Anita Blake is a terrible character.

And Becca is the least realistic six year old I’ve ever read about.

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12 thoughts on “A review of Laurell K. Hamilton’s ‘Obsidian Butterfly’ chapter fourteen

  1. But how is Anita able to swing Becca with Edward? After all, Anita is so short and tiny! Surely, there isn’t enough of a height difference for Anita to swing Becca properly.

  2. I had a panic attack once that sounds very similar to what Donna is experiencing. I was terrified that my little sister was hurt. My parents had to come and get me at school, and then call my sister’s school to get her on the phone, and then keep her on the phone while they held me until I calmed down. Because I couldn’t calm down and I couldn’t keep it together and I couldn’t stop crying. And I didn’t even have a trigger like Donna did. So, I hate Anita. I really, really do. Because not being able to cope doesn’t make you weak. Being scared doesn’t make you less of a person. There is no immediate threat here. Donna is allowed to break down. Edward should be trying to comfort her. And Anita throwing her own trauma in Donna’s face is disgusting. You can’t compare pain like that, it doesn’t work like that. And using your mother’s death as a weapon is disgusting.

    But again, Peter’s reaction is normal. He’s upset that his mother is upset, but he wants her to be strong and protect him. He feels like he has to protect her, because he was forced into that role when he shot the werewolf, but he doesn’t know how to protect her from this, and he resents that he feels that he has to. Normal teenage stuff.

    • Yeah, I have nothing against Peter. I have everything against Anita, who keeps looking at him as if she’s doing this for him in a weird way.

      It’s almost like Anita doesn’t care about her mother at all.

      • Anita cares about her mother in the sense that her mother’s death affected her life by bringing HSSSSSSSSSSSSSSS Judith into it. Judith who was so horrible and awful that Anita has hated all Caucasian women since meeting her. Well, all Caucasian women except hers–

        *GUNSHOT*

        I’M SORRY MISTRESS YOU ARE AN EXOTIC LATINA MISTRESS JUST BECAUSE YOU’RE PALE AND GHOSTLY AND FOLLOW NO HISPANIC CUSTOMS AND GENERALLY KINDA LOOK DOWN ON ANYONE WHO ISN’T WHITE DOESN’T MEAN YOU CAN’T BE EXOTICALLY FOREIGN TOO!

  3. Wow this chapter is outright disgusting. And yet again I have to sit and watch as someone just pours utter contempt on to people who have PTSD and/or similar issues. Ugh.

  4. Hamilton? This kind of crap is not okay. It was not okay when Patton it, and he had the excuse of being in the middle of a war. Against Nazi Germany.

    And having the little girl say how Anita is “strong”, and her mother isn’t? Yeah, that was real subtle. Like a brick through a window. I’ll bet you were patting yourself on the back for that. Anita isn’t “strong” – she’s psychotic. She’s emotionally dead.

    Donna demonstrated more strength by managing to keep herself together until they were outside, where she wouldn’t cause a scene. Her having a breakdown right now is the opposite of selfish, because she’s clearly afraid for her family. She’s already lost her husband, her son has killed, and all she probably wants is to have a normal life. But no, the walking shit-storm that is Anita Blake has to enter her life, and then has the gall to call her “weak” because Donna actually has and expresses emotion like a healthy person.

    God, how does this series have fans? Is it the sex scenes? Because we have stuff to scratch that particular itch – it’s called porn. Or harlequin romance, which is essentially porn for people who won’t buy porn.

  5. I have un-lurked to say I love all the slapping gifs, but I love the one of Joffery getting smacked the most! Thank you for letting me see that again.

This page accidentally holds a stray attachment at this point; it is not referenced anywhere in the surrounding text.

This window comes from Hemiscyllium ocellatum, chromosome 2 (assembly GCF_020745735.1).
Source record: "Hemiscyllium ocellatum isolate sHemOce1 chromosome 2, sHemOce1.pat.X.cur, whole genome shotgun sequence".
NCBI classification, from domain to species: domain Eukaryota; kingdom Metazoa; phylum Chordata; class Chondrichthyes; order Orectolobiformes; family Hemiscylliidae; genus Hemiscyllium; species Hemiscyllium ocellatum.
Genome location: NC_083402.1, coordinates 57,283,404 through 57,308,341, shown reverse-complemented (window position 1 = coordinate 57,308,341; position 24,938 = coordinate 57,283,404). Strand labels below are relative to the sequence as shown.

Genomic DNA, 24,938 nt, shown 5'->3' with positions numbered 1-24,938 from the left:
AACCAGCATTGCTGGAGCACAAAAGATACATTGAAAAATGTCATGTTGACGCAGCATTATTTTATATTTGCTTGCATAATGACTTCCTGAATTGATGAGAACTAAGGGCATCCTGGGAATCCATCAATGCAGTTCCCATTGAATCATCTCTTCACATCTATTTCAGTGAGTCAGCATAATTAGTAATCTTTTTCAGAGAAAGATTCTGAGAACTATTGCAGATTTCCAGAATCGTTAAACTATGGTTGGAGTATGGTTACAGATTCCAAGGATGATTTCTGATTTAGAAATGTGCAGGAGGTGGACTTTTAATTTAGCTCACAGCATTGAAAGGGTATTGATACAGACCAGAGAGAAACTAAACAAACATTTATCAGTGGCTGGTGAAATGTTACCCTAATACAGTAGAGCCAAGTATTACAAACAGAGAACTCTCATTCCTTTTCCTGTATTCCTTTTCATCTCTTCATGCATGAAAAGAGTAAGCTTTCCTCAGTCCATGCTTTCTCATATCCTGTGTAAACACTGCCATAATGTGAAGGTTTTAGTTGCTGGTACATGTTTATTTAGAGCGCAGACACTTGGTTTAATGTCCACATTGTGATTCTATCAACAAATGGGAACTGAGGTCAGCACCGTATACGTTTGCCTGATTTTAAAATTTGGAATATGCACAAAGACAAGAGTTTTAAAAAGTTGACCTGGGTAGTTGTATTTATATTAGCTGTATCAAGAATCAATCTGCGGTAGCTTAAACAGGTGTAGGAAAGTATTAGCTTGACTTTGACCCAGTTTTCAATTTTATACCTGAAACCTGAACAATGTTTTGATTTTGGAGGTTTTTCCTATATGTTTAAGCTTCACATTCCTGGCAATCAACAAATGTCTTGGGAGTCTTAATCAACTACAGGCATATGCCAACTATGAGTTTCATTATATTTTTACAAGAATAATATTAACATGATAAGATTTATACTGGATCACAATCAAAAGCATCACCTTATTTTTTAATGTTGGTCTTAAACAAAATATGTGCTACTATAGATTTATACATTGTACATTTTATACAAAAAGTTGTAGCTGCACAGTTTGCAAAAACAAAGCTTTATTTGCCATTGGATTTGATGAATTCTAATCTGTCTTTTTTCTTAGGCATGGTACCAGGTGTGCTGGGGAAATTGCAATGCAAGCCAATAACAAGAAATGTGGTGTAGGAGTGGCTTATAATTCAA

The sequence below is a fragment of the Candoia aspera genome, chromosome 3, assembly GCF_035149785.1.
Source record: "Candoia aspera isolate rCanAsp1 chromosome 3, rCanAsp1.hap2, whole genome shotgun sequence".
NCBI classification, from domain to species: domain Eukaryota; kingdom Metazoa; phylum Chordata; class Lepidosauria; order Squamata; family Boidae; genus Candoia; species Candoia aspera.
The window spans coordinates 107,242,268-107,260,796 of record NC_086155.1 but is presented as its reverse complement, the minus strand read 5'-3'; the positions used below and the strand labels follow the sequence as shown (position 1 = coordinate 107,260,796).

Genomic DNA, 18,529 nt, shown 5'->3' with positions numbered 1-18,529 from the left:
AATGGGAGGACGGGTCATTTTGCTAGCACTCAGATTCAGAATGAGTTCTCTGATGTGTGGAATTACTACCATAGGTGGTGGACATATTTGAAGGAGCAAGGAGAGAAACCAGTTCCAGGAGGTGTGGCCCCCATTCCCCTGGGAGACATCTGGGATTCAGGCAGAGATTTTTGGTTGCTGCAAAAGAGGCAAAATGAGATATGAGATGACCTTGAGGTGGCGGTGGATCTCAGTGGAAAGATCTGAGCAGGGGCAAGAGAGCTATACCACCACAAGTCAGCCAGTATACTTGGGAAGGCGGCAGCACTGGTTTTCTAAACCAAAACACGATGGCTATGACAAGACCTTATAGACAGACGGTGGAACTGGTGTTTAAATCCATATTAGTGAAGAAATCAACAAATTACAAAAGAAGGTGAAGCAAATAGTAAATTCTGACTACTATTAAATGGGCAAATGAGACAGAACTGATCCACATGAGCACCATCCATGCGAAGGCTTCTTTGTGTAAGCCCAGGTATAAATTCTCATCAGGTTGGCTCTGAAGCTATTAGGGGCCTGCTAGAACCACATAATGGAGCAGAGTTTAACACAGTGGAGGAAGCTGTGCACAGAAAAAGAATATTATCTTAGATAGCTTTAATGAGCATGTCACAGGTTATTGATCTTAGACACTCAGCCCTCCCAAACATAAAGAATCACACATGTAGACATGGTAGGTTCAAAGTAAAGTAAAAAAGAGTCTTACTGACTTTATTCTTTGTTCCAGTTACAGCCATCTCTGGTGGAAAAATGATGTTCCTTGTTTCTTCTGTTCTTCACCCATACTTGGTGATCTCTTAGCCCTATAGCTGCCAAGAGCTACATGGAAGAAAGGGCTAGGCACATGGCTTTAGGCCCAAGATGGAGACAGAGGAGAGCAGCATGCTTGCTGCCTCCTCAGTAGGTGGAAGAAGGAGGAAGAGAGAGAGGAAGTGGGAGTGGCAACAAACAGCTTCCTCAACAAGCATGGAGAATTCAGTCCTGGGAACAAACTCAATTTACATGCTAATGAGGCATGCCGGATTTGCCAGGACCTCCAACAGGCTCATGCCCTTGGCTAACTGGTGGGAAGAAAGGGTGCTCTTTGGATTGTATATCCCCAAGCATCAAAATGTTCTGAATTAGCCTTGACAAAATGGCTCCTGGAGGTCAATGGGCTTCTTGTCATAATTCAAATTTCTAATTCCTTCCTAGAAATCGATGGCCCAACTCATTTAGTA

Back on topic: I used to be a massive fan of LKH and Anita Blake. Of course, I was young, dumb and extremely sheltered from the realities of life, which is really the only excuse I have. It’s still not a very good one, knowing what I do now about triggering and panic attacks.

    Thanks for all your blogging/reviewing efforts, and reminding me that LKH was not really all that good, even before Narcissus in Chains.

    /un-lurk

  6. “Listen here, you selfish bitch–” Anita started, preparing to launch into a lecture.

    Donna’s eyes flashed. Still trembling, tears still falling, she yanked her head back and took a step away simultaneously. Since Anita wasn’t expecting it, the grip on her hair only pulled out a few strands and didn’t hurt too bad. Not that she was going to care right now.

    “Excuse me? Who the fuck do you think you are? I just heard a man threaten my children and myself. On top of that, you violently assaulted him in front of my SIX-YEAR-OLD daughter. Don’t you dare call me a selfish bitch. I am entitled to experiencing my emotions, it is not a weakness, and bottling them up is selfish. I would apologize for inconveniencing you with a goddamn panic attack but I’m not even sorry.”

    Peter was staring at his mother like he had almost never seen her before, wrinkle between his brows like he was still struggling to hold onto that resentment and anger. Donna tried not to look at him, but she couldn’t help it. She was all too aware of his feelings, and now that her fury had dampened the panic and over-whelming dread she had felt moments ago, she just wanted to take in the fact he was still there.

    But then her attention was back on Anita. “You might be a friend of Ted’s, but don’t you dare try to tell me how to take care of my own family.”

    Sniffling softly, Donna wiped at the remaining tears off her cheeks. “You alright, Peter?”

    He could only nod. “Fine, Mom…”

    “Good.” Donna glanced at Anita as if to say ‘And we’re done here’, before wandering off to where Ted was holding Becca.

  7. I was appalled when I read this initially but I do kinda agree with Anita that melting down in front of a 6 year old is not great parenting. Waiting until the kids aren’t faced with seeing a parent fall apart would be a whole lot better for the kids.

    Anita should’ve gently helped Donna to calm down. Becca and Peter do NOT need to see their mom falling apart. They need her to be the parent. Instead Anita is cruel and unhelpful. She didn’t support Donna in being a better parent. Of course, that’s Anita.